As she became a business owner, Elena began to experience gender discrimination, which she had not as part of corporate America.  “I began to think about how I could give back,” she said.  “A lot what happens can be very subtle.”.

Based on her experience as a mentor to other women, Elena recently published an article to supplement her newly-minted coaching practice. Entitled “7 Things Badass Professional Women Don’t Do”, it exhorts women to put their ambitions to the forefront, in a balanced way.  Three of her key tips include:

  1. Don’t put your head down and work harder.  “A lot of what happens in the corporate world is based on your relationships,” she said. “I encourage women and men to take time to build relationships around them.”

  2. Don’t say “yes.” She noted that “many women are ‘people pleasers.’ “In Elena’s opinion, “it is critical that you set boundaries so that you can protect your creativity” and your time. She also suggested “you don’t have to apologize if you have to say No.”

  3. Don’t be a “tough guy.”  In saying “no,” you can accomplish this with “grace and finesse. You don’t have to steamroll people.”

Elena acknowledged that “this can be a tough balance” for a lot of women to achieve. “I found that women have to walk a tightrope of being authentic to themselves, but also embracing their femininity, and being assertive enough to command respect.”

One of Elena’s key themes is living a balanced life. Self-care is essential in her opinion to professional success and happiness. “When I started my own business, I realized that taking care of myself was the most important thing. If I’m not exercising, sleeping, eating right, I am not able to be my best self.”  Elena ensures that she gets eight hours of sleep, blocks out time to exercise, and has good nutritional habits. “If you’re an entrepreneur, you deal with a lot of rejection,” she said.  So being in top physical shape is a protection and enables her to “handle some of that, and deal with the stresses.”  Elena said “I really love to sleep. It just makes me feel so refreshed!”   She also takes long walks with her dog, “it’s a time for meditation, listening to music or listening to podcasts.”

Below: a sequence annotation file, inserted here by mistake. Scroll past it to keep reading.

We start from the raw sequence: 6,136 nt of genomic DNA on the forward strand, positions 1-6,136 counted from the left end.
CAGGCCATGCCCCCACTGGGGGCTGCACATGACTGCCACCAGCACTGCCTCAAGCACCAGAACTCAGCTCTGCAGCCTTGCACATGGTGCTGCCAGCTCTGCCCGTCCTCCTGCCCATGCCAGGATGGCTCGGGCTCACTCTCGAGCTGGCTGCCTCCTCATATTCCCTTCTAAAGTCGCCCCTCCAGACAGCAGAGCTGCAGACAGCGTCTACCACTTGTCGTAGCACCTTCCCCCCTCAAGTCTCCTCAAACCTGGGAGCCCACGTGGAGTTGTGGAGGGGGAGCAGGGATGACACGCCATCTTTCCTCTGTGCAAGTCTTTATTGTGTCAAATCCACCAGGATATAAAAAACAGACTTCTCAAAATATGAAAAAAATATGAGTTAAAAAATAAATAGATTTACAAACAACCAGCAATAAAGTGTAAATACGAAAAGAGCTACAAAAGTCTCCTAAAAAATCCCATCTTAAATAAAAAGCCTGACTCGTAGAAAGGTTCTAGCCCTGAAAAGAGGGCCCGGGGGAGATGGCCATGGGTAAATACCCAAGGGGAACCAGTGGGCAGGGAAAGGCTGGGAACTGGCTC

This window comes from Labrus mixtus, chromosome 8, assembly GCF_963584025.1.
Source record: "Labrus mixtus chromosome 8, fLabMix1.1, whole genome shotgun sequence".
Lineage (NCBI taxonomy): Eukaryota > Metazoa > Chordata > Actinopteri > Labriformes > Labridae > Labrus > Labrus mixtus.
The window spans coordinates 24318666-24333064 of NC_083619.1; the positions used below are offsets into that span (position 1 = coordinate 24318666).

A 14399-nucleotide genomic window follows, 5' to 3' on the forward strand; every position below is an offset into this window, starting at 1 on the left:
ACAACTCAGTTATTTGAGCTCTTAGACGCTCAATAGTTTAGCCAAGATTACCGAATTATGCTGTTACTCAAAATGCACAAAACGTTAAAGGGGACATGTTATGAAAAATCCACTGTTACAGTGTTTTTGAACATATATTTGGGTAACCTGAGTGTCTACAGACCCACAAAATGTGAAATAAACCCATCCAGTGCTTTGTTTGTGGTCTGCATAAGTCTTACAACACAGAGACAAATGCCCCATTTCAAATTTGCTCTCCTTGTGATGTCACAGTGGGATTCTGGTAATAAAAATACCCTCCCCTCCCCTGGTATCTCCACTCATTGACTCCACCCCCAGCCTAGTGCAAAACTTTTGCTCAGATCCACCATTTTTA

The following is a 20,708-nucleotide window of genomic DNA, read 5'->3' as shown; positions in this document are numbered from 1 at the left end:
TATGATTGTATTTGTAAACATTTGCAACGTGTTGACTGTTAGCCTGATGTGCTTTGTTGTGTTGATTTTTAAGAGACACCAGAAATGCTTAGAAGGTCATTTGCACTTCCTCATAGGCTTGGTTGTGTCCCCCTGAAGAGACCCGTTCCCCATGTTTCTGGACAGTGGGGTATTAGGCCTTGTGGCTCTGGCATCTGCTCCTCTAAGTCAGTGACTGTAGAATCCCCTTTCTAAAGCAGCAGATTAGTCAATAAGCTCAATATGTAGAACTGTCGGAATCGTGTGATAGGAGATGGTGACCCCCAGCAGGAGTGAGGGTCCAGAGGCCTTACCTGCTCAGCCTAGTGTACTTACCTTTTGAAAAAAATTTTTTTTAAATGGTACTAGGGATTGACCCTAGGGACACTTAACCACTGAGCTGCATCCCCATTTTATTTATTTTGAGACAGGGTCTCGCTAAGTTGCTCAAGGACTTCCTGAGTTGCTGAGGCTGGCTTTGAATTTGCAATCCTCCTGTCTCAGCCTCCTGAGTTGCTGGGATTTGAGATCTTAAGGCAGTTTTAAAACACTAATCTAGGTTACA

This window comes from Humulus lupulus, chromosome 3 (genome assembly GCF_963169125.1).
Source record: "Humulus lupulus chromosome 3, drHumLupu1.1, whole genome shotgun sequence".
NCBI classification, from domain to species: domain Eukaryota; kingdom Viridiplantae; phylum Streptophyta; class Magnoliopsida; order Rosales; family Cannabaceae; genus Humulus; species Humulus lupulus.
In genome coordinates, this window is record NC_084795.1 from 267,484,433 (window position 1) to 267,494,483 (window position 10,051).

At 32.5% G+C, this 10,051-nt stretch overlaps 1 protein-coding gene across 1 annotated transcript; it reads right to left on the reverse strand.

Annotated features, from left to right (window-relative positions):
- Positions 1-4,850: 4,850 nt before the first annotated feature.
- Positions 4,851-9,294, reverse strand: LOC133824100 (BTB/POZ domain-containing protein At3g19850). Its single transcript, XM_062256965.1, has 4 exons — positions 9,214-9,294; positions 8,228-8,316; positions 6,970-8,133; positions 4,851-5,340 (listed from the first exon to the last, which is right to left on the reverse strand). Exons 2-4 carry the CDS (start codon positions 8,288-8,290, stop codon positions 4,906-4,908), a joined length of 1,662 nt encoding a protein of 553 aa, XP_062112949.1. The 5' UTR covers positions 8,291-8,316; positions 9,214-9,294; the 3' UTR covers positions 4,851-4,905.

Elena also values mentoring. “I don’t think I would be where I am in my career, today,” she said, “without the great mentors that I’ve had, both men and women.” Elena also stated that “It’s been very important for me to mentor others. When I’ve mentored other people, I’ve gotten so much out of the experience and have learned so much from them.”  She noted that she has had both formal and informal mentoring relationships but has benefitted most from those that are organic, “relationships with people that really feel natural, and you are just the right fit, from a chemistry perspective.” She said: “I would encourage people to reach out to mentors, but if it doesn’t feel natural, don’t feel like you have to work with that person. Just keep trying to find the right person.”

Elena’s final words of wisdom for striving women are “you need to be confident in yourself; no one else is going to be able to give you that. Part of that is really understanding what your natural talents are, and making sure they’re aligned to the work you’re doing.”  Additionally, she emphasized “just be really open to trying new things. Just be open to where the experience will take you.”   Elena Lipson can be reached at elipson@mosaicgrowth.com.  

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Ep 58: Janette Phillips: Believe in Yourself; Do the “Extra”